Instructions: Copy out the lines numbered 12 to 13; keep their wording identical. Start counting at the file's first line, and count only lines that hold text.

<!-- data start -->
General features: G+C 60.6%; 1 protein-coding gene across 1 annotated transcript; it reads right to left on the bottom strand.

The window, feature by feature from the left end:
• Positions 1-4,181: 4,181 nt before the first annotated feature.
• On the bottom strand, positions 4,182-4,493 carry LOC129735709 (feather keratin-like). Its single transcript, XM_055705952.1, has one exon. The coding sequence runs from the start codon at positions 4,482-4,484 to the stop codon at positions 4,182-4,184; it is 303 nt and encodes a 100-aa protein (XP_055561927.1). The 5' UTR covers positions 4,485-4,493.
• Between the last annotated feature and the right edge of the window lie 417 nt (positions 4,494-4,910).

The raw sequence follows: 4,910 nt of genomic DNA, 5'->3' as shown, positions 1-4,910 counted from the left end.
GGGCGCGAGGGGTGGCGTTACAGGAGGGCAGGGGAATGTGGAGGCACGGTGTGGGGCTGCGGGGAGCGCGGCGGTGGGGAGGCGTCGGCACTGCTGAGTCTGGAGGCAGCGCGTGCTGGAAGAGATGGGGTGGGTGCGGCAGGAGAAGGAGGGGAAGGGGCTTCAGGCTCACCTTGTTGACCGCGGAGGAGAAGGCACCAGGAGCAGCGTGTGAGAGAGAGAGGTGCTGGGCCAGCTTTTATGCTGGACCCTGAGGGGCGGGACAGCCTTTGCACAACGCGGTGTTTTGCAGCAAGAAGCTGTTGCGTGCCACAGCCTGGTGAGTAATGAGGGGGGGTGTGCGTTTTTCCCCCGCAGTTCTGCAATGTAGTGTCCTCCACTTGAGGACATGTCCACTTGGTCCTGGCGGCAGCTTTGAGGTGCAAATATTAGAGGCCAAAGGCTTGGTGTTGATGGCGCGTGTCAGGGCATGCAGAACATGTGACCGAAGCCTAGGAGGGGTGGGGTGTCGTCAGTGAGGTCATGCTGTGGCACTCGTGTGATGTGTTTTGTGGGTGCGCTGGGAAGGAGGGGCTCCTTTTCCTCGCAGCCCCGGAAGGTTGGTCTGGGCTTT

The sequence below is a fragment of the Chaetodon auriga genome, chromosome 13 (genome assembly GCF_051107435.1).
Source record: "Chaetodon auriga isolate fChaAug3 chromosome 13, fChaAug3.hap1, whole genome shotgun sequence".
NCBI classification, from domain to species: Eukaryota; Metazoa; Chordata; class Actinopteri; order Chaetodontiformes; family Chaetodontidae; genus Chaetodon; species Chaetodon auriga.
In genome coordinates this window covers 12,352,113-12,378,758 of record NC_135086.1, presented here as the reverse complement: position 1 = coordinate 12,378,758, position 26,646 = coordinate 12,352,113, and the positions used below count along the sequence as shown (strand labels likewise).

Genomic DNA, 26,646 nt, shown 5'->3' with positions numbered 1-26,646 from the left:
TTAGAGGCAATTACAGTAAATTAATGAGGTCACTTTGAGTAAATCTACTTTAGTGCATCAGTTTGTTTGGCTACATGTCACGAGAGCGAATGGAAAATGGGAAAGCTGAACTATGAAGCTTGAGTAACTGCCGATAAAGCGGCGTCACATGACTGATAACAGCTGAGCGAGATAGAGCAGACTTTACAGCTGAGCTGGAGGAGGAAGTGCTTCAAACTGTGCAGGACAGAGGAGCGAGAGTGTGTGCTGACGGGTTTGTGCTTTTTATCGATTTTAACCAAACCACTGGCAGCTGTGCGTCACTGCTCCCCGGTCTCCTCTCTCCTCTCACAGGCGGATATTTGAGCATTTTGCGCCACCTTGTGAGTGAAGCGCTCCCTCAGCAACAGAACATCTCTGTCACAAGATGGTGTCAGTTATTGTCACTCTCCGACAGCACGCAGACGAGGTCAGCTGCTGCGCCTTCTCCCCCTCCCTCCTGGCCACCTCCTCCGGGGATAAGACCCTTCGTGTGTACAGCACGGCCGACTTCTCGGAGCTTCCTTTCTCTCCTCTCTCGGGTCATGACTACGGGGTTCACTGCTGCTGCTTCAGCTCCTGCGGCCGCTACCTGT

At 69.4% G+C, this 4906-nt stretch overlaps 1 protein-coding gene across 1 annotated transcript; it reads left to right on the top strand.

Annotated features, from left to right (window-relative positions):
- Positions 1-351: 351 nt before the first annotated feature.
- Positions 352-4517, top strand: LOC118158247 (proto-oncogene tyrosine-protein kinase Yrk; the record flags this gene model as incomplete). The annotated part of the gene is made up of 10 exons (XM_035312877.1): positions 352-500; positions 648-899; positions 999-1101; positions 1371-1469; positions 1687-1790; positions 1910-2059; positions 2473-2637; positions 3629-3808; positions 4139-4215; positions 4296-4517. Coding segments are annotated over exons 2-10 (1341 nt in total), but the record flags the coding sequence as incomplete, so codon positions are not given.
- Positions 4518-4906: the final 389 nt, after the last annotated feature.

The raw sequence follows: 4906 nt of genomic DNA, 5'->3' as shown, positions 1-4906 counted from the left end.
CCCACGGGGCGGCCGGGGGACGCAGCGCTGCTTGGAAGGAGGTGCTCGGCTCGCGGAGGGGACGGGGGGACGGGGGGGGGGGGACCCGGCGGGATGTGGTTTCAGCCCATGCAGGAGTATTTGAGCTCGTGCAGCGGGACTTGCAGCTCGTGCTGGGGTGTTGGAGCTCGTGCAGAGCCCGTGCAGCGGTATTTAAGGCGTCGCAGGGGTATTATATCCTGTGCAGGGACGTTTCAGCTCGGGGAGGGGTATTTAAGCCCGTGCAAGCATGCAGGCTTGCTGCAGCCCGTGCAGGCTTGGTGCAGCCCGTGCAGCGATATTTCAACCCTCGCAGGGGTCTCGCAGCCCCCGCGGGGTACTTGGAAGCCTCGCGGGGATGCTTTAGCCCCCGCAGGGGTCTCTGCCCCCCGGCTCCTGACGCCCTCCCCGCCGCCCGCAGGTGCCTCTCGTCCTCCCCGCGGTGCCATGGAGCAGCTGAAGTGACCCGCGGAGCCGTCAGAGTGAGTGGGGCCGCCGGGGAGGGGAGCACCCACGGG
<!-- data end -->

Genomic DNA, 26,646 nt, shown 5'->3' with positions numbered 1-26,646 from the left:
TTAGAGGCAATTACAGTAAATTAATGAGGTCACTTTGAGTAAATCTACTTTAGTGCATCAGTTTGTTTGGCTACATGTCACGAGAGCGAATGGAAAATGGGAAAGCTGAACTATGAAGCTTGAGTAACTGCCGATAAAGCGGCGTCACATGACTGATAACAGCTGAGCGAGATAGAGCAGACTTTACAGCTGAGCTGGAGGAGGAAGTGCTTCAAACTGTGCAGGACAGAGGAGCGAGAGTGTGTGCTGACGGGTTTGTGCTTTTTATCGATTTTAACCAAACCACTGGCAGCTGTGCGTCACTGCTCCCCGGTCTCCTCTCTCCTCTCACAGGCGGATATTTGAGCATTTTGCGCCACCTTGTGAGTGAAGCGCTCCCTCAGCAACAGAACATCTCTGTCACAAGATGGTGTCAGTTATTGTCACTCTCCGACAGCACGCAGACGAGGTCAGCTGCTGCGCCTTCTCCCCCTCCCTCCTGGCCACCTCCTCCGGGGATAAGACCCTTCGTGTGTACAGCACGGCCGACTTCTCGGAGCTTCCTTTCTCTCCTCTCTCGGGTCATGACTACGGGGTTCACTGCTGCTGCTTCAGCTCCTGCGGCCGCTACCTGT